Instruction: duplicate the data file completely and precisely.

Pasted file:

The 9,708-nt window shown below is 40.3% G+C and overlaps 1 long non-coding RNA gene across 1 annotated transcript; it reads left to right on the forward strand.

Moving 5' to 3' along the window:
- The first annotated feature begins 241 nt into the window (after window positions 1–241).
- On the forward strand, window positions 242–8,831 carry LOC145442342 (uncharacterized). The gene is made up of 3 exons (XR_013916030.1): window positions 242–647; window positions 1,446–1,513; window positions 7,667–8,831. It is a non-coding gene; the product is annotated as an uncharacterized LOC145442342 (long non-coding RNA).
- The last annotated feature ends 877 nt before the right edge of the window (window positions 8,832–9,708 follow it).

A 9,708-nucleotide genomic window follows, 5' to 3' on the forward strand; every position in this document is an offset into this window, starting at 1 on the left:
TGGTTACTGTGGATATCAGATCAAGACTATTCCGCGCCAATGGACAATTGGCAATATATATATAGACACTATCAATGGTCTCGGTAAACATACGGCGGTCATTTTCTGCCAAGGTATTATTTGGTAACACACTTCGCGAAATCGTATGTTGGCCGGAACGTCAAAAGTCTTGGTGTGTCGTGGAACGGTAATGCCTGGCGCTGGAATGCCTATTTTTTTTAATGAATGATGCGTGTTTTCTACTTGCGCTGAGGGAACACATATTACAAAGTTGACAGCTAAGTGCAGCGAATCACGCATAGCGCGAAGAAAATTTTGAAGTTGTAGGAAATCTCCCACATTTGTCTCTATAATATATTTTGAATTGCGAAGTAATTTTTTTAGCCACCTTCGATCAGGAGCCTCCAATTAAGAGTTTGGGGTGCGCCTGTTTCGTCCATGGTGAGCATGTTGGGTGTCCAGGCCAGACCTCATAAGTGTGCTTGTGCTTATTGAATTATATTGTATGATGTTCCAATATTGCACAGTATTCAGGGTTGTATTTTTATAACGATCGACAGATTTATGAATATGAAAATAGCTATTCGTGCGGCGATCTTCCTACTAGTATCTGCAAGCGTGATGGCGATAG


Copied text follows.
The 9,708-nt window shown below is 40.3% G+C and overlaps 1 long non-coding RNA gene across 1 annotated transcript; it reads left to right on the forward strand.

Moving 5' to 3' along the window:
- The first annotated feature begins 241 nt into the window (after window positions 1–241).
- On the forward strand, window positions 242–8,831 carry LOC145442342 (uncharacterized). The gene is made up of 3 exons (XR_013916030.1): window positions 242–647; window positions 1,446–1,513; window positions 7,667–8,831. It is a non-coding gene; the product is annotated as an uncharacterized LOC145442342 (long non-coding RNA).
- The last annotated feature ends 877 nt before the right edge of the window (window positions 8,832–9,708 follow it).

A 9,708-nucleotide genomic window follows, 5' to 3' on the forward strand; every position in this document is an offset into this window, starting at 1 on the left:
TGGTTACTGTGGATATCAGATCAAGACTATTCCGCGCCAATGGACAATTGGCAATATATATATAGACACTATCAATGGTCTCGGTAAACATACGGCGGTCATTTTCTGCCAAGGTATTATTTGGTAACACACTTCGCGAAATCGTATGTTGGCCGGAACGTCAAAAGTCTTGGTGTGTCGTGGAACGGTAATGCCTGGCGCTGGAATGCCTATTTTTTTTAATGAATGATGCGTGTTTTCTACTTGCGCTGAGGGAACACATATTACAAAGTTGACAGCTAAGTGCAGCGAATCACGCATAGCGCGAAGAAAATTTTGAAGTTGTAGGAAATCTCCCACATTTGTCTCTATAATATATTTTGAATTGCGAAGTAATTTTTTTAGCCACCTTCGATCAGGAGCCTCCAATTAAGAGTTTGGGGTGCGCCTGTTTCGTCCATGGTGAGCATGTTGGGTGTCCAGGCCAGACCTCATAAGTGTGCTTGTGCTTATTGAATTATATTGTATGATGTTCCAATATTGCACAGTATTCAGGGTTGTATTTTTATAACGATCGACAGATTTATGAATATGAAAATAGCTATTCGTGCGGCGATCTTCCTACTAGTATCTGCAAGCGTGATGGCGATAG